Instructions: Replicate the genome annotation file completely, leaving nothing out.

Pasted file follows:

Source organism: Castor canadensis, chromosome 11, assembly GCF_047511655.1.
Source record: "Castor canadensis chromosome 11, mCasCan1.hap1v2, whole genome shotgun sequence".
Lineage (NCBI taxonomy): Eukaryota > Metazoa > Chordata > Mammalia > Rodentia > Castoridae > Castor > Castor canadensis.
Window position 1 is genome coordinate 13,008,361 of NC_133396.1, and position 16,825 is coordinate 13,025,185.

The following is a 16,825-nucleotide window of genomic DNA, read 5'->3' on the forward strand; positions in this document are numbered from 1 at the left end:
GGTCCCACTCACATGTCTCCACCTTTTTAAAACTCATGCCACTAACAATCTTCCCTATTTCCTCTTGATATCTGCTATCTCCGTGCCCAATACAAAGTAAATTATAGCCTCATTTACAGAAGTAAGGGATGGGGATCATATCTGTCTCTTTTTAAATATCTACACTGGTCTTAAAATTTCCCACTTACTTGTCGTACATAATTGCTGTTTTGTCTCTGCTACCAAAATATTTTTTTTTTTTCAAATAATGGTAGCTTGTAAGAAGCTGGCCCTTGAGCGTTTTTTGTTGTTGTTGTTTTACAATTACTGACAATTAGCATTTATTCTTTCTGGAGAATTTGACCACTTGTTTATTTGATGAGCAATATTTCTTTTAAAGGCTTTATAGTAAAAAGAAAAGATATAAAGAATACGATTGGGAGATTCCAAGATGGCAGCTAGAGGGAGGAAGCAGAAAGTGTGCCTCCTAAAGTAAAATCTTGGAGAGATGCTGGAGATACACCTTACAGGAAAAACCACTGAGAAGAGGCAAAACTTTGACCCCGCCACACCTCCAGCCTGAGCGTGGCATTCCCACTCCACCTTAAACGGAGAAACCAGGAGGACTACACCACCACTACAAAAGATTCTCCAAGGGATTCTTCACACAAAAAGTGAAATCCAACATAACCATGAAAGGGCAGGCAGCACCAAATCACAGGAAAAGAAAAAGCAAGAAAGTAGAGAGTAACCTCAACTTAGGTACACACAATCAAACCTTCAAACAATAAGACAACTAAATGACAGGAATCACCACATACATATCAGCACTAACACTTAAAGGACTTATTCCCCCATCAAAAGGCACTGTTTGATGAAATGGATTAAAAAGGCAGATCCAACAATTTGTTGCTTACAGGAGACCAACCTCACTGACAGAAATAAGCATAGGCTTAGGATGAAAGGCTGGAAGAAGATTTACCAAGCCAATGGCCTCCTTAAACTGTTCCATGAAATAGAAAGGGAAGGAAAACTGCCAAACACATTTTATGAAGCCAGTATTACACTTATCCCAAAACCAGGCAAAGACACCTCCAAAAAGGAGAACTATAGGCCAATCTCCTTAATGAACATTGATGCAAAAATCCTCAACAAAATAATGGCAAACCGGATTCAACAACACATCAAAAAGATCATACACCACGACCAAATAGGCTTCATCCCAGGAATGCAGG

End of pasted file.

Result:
Source organism: Castor canadensis, chromosome 11, assembly GCF_047511655.1.
Source record: "Castor canadensis chromosome 11, mCasCan1.hap1v2, whole genome shotgun sequence".
Lineage (NCBI taxonomy): Eukaryota > Metazoa > Chordata > Mammalia > Rodentia > Castoridae > Castor > Castor canadensis.
Window position 1 is genome coordinate 13,008,361 of NC_133396.1, and position 16,825 is coordinate 13,025,185.

The following is a 16,825-nucleotide window of genomic DNA, read 5'->3' on the forward strand; positions in this document are numbered from 1 at the left end:
GGTCCCACTCACATGTCTCCACCTTTTTAAAACTCATGCCACTAACAATCTTCCCTATTTCCTCTTGATATCTGCTATCTCCGTGCCCAATACAAAGTAAATTATAGCCTCATTTACAGAAGTAAGGGATGGGGATCATATCTGTCTCTTTTTAAATATCTACACTGGTCTTAAAATTTCCCACTTACTTGTCGTACATAATTGCTGTTTTGTCTCTGCTACCAAAATATTTTTTTTTTTTCAAATAATGGTAGCTTGTAAGAAGCTGGCCCTTGAGCGTTTTTTGTTGTTGTTGTTTTACAATTACTGACAATTAGCATTTATTCTTTCTGGAGAATTTGACCACTTGTTTATTTGATGAGCAATATTTCTTTTAAAGGCTTTATAGTAAAAAGAAAAGATATAAAGAATACGATTGGGAGATTCCAAGATGGCAGCTAGAGGGAGGAAGCAGAAAGTGTGCCTCCTAAAGTAAAATCTTGGAGAGATGCTGGAGATACACCTTACAGGAAAAACCACTGAGAAGAGGCAAAACTTTGACCCCGCCACACCTCCAGCCTGAGCGTGGCATTCCCACTCCACCTTAAACGGAGAAACCAGGAGGACTACACCACCACTACAAAAGATTCTCCAAGGGATTCTTCACACAAAAAGTGAAATCCAACATAACCATGAAAGGGCAGGCAGCACCAAATCACAGGAAAAGAAAAAGCAAGAAAGTAGAGAGTAACCTCAACTTAGGTACACACAATCAAACCTTCAAACAATAAGACAACTAAATGACAGGAATCACCACATACATATCAGCACTAACACTTAAAGGACTTATTCCCCCATCAAAAGGCACTGTTTGATGAAATGGATTAAAAAGGCAGATCCAACAATTTGTTGCTTACAGGAGACCAACCTCACTGACAGAAATAAGCATAGGCTTAGGATGAAAGGCTGGAAGAAGATTTACCAAGCCAATGGCCTCCTTAAACTGTTCCATGAAATAGAAAGGGAAGGAAAACTGCCAAACACATTTTATGAAGCCAGTATTACACTTATCCCAAAACCAGGCAAAGACACCTCCAAAAAGGAGAACTATAGGCCAATCTCCTTAATGAACATTGATGCAAAAATCCTCAACAAAATAATGGCAAACCGGATTCAACAACACATCAAAAAGATCATACACCACGACCAAATAGGCTTCATCCCAGGAATGCAGG